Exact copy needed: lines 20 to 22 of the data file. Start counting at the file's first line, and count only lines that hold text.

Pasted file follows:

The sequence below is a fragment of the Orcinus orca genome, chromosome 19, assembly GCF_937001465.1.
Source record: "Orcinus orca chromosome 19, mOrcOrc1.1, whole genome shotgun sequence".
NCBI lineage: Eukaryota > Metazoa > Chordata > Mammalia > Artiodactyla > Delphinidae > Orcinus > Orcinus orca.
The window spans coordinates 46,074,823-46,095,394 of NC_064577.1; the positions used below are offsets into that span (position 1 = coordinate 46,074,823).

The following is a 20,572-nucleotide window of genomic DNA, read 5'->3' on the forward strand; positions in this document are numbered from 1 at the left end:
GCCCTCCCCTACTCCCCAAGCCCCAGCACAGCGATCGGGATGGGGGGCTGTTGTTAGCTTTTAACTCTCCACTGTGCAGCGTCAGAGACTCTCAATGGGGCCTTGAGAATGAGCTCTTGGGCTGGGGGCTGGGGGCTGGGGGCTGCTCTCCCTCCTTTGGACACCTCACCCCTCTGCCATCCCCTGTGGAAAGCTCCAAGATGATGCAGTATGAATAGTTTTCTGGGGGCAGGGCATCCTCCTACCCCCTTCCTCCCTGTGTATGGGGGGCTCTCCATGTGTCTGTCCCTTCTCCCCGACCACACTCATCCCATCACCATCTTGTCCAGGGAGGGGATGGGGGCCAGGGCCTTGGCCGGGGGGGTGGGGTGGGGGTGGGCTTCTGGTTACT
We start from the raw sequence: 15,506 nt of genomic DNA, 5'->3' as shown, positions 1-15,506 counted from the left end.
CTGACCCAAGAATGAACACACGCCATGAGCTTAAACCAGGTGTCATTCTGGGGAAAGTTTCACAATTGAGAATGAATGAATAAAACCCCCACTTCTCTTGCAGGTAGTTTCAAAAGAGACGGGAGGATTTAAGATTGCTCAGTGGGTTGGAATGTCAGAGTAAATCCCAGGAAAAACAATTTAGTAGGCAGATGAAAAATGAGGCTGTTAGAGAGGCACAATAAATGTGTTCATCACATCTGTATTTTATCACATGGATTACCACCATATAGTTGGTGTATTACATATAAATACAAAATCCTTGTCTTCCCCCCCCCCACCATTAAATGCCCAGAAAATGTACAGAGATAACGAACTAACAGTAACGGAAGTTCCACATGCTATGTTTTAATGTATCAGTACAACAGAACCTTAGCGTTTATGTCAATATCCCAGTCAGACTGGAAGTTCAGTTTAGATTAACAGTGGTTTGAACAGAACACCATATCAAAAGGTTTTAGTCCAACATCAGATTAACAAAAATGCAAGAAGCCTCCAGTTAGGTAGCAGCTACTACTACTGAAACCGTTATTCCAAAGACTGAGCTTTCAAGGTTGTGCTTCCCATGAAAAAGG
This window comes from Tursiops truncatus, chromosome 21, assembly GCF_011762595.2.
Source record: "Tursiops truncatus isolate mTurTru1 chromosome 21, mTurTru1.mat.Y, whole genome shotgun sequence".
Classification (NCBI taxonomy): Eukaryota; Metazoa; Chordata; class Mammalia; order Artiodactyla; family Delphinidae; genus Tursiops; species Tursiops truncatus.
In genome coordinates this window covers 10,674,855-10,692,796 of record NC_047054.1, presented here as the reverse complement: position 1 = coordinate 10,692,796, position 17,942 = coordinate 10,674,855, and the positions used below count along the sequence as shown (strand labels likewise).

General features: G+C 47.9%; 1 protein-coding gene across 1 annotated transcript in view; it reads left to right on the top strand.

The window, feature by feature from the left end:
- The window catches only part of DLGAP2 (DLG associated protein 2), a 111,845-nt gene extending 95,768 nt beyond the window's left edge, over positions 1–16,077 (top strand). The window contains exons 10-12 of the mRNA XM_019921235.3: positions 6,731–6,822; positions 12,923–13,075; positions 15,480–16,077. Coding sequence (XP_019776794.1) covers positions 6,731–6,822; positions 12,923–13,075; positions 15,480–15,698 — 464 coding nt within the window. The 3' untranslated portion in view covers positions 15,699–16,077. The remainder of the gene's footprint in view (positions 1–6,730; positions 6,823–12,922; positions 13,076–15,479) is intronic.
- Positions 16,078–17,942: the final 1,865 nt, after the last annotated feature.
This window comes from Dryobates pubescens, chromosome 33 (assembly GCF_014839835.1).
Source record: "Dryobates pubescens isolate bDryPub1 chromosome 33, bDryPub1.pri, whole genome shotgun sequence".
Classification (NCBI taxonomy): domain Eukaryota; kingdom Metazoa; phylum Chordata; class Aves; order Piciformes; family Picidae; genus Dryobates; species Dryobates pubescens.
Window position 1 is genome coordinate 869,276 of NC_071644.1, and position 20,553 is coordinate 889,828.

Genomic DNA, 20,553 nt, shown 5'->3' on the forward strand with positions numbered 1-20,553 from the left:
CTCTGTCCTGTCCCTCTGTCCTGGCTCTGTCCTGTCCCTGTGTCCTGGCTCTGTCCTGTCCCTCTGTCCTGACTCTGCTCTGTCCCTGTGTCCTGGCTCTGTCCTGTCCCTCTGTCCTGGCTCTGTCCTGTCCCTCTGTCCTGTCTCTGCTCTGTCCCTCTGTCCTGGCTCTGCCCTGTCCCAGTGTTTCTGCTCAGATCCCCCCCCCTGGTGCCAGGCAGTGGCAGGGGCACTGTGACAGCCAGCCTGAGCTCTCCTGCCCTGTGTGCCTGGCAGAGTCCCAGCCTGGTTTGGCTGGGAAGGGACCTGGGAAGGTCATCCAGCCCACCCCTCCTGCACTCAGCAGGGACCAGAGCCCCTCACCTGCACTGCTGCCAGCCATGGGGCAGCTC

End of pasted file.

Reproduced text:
Window position 1 is genome coordinate 869,276 of NC_071644.1, and position 20,553 is coordinate 889,828.

Genomic DNA, 20,553 nt, shown 5'->3' on the forward strand with positions numbered 1-20,553 from the left:
CTCTGTCCTGTCCCTCTGTCCTGGCTCTGTCCTGTCCCTGTGTCCTGGCTCTGTCCTGTCCCTCTGTCCTGACTCTGCTCTGTCCCTGTGTCCTGGCTCTGTCCTGTCCCTCTGTCCTGGCTCTGTCCTGTCCCTCTGTCCTGTCTCTGCTCTGTCCCTCTGTCCTGGCTCTGCCCTGTCCCAGTGTTTCTGCTCAGATCCCCCCCCCTGGTGCCAGGCAGTGGCAGGGGCACTGTGACAGCCAGCCTGAGCTCTCCTGCCCTGTGTGCCTGGCAGAGTCCCAGCCTGGTTTGGCTGGGAAGGGACCTGGGAAGGTCATCCAGCCCACCCCTCCTGCACTCAGCAGGGACCAGAGCCCCTCACCTGCACTGCTGCCAGCCATGGGGCAGCTC